Collaborating on Great Salt Lake

Stakeholders find common ground on issues of mutual concern
Sunset on drying lakebed of Great Salt Lake

More than 75 people representing 47 different agencies, non-profits and other areas of interest met June 21 at the University of Utah’s College of Law to discuss future collaboration around Great Salt Lake. From the turnout alone, it was evident that many care about the lake and its future.

The interests and issues around Great Salt Lake are as diverse and complex as the watersheds that feed the lake ecosystem. Terminal saline lakes naturally fluctuate over time, but scientists have found that Great Salt Lake has lost 48 percent of its volume over the past 150 years. Water quantity influences many other aspects and uses at the lake, such as salinity levels, water quality, air quality, bird and wildlife habitat, recreation, agriculture, and industry. If future water diversions, drought, or climate conditions continue to reduce the supply of water to Great Salt Lake, it could result in a cascade of adverse effects.

When an issue of mutual concern brings people together, there’s an opportunity to collaborate on ideas to foster solutions.

This gathering entittled 'Great Salt Lake: What Can Collaboration Bring to the Table?' was the fifth in a series of Dialogues on Collaboration hosted by the University of Utah’s Environmental Dispute Resolution (EDR) Program and The Langdon Group as part of the Utah Program on Collaboration.

Danya Rumore, director of the EDR Program, kicked-off the event emphasizing that collaboration is not the same as compromise. “Collaboration yields something new and better,” she said and then illustrated the difference with an analogy: Compromise is like mixing hot and cold water, resulting in lukewarm water. On the other hand, collaboration is akin to mixing flour, eggs, milk, yeast, and other ingredients (plus a little “heat”) to make bread.

After a brief Collaboration 101 lesson on “interests” versus “positions,” four guest speakers presented different aspects of Great Salt Lake, helping lay a foundation for small discussion groups later in the afternoon.

Bonnie Baxter, professor of biology and director of Great Salt Lake Institute at Westminster College took the audience on a journey around the world looking at recent examples of large desiccated saline lake systems and talked about what’s at stake if Great Salt Lake water levels continue to decline.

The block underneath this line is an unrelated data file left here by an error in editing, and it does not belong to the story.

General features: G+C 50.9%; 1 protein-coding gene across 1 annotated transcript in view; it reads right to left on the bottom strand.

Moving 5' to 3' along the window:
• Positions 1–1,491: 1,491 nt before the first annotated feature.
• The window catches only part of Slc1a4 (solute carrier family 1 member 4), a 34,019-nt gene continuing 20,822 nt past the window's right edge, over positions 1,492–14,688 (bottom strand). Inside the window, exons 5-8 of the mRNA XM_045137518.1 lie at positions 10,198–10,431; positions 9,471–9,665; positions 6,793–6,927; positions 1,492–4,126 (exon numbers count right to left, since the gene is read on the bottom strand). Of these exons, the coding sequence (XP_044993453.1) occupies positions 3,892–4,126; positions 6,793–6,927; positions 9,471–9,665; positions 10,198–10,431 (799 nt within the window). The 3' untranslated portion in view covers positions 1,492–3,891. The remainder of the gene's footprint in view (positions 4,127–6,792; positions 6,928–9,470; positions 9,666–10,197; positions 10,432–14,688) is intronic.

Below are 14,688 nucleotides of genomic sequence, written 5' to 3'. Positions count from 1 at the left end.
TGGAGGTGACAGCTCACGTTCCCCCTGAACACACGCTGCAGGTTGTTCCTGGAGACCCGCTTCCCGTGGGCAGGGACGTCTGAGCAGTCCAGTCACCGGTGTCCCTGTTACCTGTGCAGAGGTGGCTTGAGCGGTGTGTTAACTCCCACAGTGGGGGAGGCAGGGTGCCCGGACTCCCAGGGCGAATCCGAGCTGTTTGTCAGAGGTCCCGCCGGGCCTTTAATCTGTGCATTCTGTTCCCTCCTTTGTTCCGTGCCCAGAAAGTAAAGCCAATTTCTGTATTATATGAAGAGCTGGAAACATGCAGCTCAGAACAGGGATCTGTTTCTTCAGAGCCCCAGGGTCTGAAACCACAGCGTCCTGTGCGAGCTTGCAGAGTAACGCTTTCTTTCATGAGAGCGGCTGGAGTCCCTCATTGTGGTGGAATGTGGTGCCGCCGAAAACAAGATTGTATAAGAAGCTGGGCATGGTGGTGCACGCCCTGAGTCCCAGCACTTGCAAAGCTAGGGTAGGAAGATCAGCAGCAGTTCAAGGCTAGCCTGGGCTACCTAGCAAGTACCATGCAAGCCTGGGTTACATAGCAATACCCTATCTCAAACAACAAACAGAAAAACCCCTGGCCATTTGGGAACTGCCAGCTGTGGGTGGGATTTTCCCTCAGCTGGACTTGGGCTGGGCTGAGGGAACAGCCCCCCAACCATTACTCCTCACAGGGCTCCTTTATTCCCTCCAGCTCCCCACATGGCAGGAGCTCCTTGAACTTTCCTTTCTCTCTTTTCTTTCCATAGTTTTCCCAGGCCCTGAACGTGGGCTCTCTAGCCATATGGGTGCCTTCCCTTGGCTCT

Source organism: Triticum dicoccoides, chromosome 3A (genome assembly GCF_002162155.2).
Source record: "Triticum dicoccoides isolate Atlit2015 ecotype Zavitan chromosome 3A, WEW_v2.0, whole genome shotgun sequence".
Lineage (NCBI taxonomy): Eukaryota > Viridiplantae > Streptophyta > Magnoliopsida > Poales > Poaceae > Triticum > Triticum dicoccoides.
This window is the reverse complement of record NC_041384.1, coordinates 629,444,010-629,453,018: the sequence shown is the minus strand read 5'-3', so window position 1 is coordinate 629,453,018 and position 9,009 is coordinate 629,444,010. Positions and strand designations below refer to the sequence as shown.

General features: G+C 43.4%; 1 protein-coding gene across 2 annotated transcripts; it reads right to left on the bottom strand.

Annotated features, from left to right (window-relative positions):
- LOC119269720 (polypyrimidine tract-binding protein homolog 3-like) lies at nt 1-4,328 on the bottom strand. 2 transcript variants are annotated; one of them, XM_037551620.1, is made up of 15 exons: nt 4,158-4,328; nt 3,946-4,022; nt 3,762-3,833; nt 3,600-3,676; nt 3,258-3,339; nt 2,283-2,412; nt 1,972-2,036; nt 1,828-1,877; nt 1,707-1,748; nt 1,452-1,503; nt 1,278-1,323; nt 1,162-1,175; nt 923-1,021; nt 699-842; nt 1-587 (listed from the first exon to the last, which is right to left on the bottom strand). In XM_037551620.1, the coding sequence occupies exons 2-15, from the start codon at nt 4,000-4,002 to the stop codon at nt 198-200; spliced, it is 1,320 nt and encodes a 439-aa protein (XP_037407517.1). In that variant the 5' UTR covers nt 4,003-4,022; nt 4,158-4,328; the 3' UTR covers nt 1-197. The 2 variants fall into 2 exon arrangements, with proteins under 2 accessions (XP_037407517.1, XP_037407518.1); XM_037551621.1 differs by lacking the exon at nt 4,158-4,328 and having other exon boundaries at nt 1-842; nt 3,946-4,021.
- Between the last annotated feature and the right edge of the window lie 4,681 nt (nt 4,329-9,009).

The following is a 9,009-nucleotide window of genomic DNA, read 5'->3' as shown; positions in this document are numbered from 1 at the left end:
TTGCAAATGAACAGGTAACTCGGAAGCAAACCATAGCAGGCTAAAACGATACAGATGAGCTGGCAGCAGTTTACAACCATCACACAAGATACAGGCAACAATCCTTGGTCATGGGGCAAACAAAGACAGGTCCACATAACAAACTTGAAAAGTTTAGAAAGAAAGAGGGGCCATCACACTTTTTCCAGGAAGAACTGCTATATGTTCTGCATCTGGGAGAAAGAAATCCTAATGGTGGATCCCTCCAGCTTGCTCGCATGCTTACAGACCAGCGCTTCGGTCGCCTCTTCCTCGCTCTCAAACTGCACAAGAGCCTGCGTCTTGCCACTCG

Laura Ault, sovereign lands program manager for Utah Division of Forestry, Fire and State Lands spoke about the complexities of managing the lake bed, including mineral and other types of leasing, invasive species mitigation, and developing the Great Salt Lake Comprehensive Management Plan over a three-year period.

Jeff Richards, vice president and general counsel for Rocky Mountain Power, discussed upstream challenges and opportunities related to the Bear River–the largest source of freshwater input to the lake­–and the Bear River Compact among Idaho, Utah, and Wyoming.

Water rights attorney Steve Clyde provided a brief perspective on Utah water law and possible adaptations to water policy, such as split season leases and water banking. That increased flexibility could offer market based opportunities for delivering more water to the lake.

After the presentations, participants divided into smaller groups to discuss collaboration opportunities and associated challenges. By the end of the four-hour event, the collective group had identified a number key issues of mutual concern and established initial ideas where collaboration could be initiated or strengthened moving into actionable steps. One idea was to increase awareness and understanding of water quantity issues among legislators and community members through direct experiences and field trips. 

“Addressing the challenges facing Great Salt Lake and its wetlands will take collaboratively designed solutions. Expanding participation and future dialogues like this are an important step in that direction,” said Marcelle Shoop, director of Audubon’s Saline Lakes Program.

Support for the dialogue on Great Salt Lake came from The Nature Conservancy, National Audubon Society, Rocky Mountain Power, Rio Tinto Kennecott, Great Salt Lake Institute-Westminster College, Friends of Great Salt Lake, Clyde Snow Attorneys at Law, and Utah divisions of Water Resources, Water Quality, and Forestry, Fire, and State Lands.